How Do I Check for a Prepayment Clause?

The good news is that lenders have to disclose prepayment penalties, as well as monthly fees and other mortgage terms, under the law. As previously stated, you should study the “fine print” – in this case, the mortgage estimate or the documentation you’ll sign at closing, where it’ll be found in the addendums and/or disclosure documents along with all the other terms of your mortgage loan.

It’s fine to ask your lender if they charge a mortgage prepayment penalty, and if they do, ask them to show you where you can see the information in the documentation. If you already have a mortgage, you can check your monthly billing statement for details, since they should be included.

 

Learn What Will and Won’t Trigger the Fee

As previously stated, paying a few extra installments will not trigger the mortgage prepayment penalty fee. However, there are situations when you should be mindful that this will happen.

It’s important to understand that there are two types of prepayment penalties:

Be aware of the type of mortgage prepayment penalty that comes with your mortgage when you read through your Mortgage Estimate and contract, just in case something happens and you decide to refinance and/or sell.

If you’re confused, ask your mortgage lender to guide you through the arithmetic as it pertains to your type of mortgage prepayment penalty, mortgage amount, amortization, and interest rate before signing the documents.

mortgage prepayment penalty

 

What to Do with a Prepayment Clause

Do you have second thoughts about paying another fee? You should – after all, no one wants to pay for something they don’t need, especially when they believe they are being prudent with their money. Before you sign your mortgage contract and agree to the mortgage penalty you should take certain factors into account.

 

Run All the Numbers

Even if you don’t think you’ll ever have to pay the penalty, it’s a good idea to be aware of the fees in case you do. In reality, if the charges are excessive, it may be the difference between choosing a mortgage with a prepayment penalty and one without.

Find out what kind of prepayment penalty your mortgage has and compare the cost of living past the penalty date against the cost of paying off your mortgage early and avoiding the penalty.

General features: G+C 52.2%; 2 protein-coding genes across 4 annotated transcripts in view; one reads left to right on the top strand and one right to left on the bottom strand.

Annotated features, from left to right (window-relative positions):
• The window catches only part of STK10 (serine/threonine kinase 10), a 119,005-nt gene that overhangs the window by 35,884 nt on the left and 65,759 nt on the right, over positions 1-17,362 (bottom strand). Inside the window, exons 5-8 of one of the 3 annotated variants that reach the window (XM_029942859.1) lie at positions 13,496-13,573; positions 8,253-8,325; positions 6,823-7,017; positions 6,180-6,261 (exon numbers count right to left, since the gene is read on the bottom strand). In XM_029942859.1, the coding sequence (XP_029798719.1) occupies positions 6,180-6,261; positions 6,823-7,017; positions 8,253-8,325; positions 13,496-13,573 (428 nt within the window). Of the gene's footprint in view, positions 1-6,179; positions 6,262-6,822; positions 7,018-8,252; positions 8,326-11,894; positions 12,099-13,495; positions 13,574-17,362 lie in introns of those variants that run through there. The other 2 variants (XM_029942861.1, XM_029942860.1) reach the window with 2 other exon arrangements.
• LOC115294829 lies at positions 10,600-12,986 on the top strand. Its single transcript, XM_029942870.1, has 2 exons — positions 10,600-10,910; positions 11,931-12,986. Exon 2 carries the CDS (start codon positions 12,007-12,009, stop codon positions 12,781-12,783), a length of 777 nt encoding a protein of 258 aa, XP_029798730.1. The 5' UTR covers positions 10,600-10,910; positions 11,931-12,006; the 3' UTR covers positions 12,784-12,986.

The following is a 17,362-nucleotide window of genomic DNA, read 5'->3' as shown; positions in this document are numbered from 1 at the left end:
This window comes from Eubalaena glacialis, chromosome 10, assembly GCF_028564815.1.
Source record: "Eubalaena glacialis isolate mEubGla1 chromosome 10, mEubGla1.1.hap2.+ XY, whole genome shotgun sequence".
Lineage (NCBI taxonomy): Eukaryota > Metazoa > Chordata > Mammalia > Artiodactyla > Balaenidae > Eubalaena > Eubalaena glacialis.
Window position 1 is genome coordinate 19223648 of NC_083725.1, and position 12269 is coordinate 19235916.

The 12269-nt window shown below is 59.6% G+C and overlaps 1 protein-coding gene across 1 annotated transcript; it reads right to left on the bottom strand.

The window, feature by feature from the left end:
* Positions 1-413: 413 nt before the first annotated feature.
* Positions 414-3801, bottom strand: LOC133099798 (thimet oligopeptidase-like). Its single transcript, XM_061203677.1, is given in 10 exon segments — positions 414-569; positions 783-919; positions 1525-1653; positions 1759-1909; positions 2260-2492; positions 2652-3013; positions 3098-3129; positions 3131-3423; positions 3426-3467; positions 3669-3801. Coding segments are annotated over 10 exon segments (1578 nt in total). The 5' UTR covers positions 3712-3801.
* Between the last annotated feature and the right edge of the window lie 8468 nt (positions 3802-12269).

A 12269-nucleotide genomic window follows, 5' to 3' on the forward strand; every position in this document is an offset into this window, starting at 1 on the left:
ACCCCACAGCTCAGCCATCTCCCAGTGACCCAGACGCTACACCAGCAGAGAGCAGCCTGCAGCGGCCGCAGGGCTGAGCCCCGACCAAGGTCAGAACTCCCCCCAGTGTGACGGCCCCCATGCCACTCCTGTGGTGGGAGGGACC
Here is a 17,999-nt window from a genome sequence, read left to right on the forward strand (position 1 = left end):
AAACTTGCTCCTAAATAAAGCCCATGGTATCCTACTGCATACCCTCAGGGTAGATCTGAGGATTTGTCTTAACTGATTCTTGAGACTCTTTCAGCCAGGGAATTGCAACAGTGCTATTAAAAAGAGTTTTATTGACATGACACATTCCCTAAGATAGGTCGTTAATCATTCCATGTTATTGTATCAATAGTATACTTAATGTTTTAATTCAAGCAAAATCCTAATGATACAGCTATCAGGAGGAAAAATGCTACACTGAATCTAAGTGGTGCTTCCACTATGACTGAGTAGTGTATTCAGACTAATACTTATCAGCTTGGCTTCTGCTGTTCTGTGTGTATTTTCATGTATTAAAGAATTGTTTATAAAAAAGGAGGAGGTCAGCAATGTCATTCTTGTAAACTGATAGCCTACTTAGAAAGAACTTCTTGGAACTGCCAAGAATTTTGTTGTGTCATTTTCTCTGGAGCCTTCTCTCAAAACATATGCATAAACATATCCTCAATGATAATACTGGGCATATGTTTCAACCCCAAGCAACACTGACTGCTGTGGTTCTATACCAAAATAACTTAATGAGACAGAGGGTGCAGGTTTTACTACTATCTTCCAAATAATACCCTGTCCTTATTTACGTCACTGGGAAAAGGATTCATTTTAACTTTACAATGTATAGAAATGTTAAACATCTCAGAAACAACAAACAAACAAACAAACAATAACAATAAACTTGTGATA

Each homebuyer must decide which path is best for their unique financial circumstances.

 

Should I Sign?

While nothing can guarantee that you won’t sell or refinance your home, these questions can help you assess the possibility, and hence how concerned you should be about a potential mortgage prepayment penalty:

  • Do you intend to sell or refinance your house in the near future?

If you know you’ll be in one location for an extended period of time (as much as anyone can be sure, of course), the penalty will not apply to you. You’re also unlikely to refinance if you already have a low-interest rate.

  • How important is it for you to be able to pay on time?

If long-term debt causes you distress, look for mortgage lenders who don’t charge a prepayment penalty, just in case you get a windfall and want to pay it off all at once. Just keep in mind that you’ll miss out on the mortgage interest deduction if you do this, so consider all of your options.

 

Prepare to Negotiate

You might try to negotiate a reduced cost if you opt to stay with your lender and the mortgage with the penalty. After all, even if you want to stay in your new house for a long time, it may be worthwhile to attempt bargaining to reduce your risks in the event that something unexpected occurs.

You can always try to get it withdrawn from the contract; inquire with your lender about waiving the cost. If they agree (which is uncommon, to be honest, but always worth a shot), get it in writing. You can also request a quote from your lender without incurring any fees, however, keep in mind that this may result in an increase in your interest rate.

Finally, look for mortgage lenders who don’t charge mortgage prepayment penalties, as this will save you time and money in the long run.

 

How to Avoid a Prepayment Penalty

Sometimes accepting a prepayment penalty may not be your best option for minimizing your financial strain. Yes, you can try to negotiate a lower price, but switching to a new mortgage or lender is the best method to avoid the fee entirely.

Since not all lenders impose the same mortgage prepayment penalty, acquire estimates from a variety of lenders to discover the best deal for you.

Alternatively, seek lenders like Freedom Capital who advise about prepayment penalties.

Does this sound like something you’d like to learn more about? Get started on your home purchase or refinance right away and enjoy the peace of mind that comes with knowing you’ll never be charged a prepayment penalty, no matter how your financial position changes.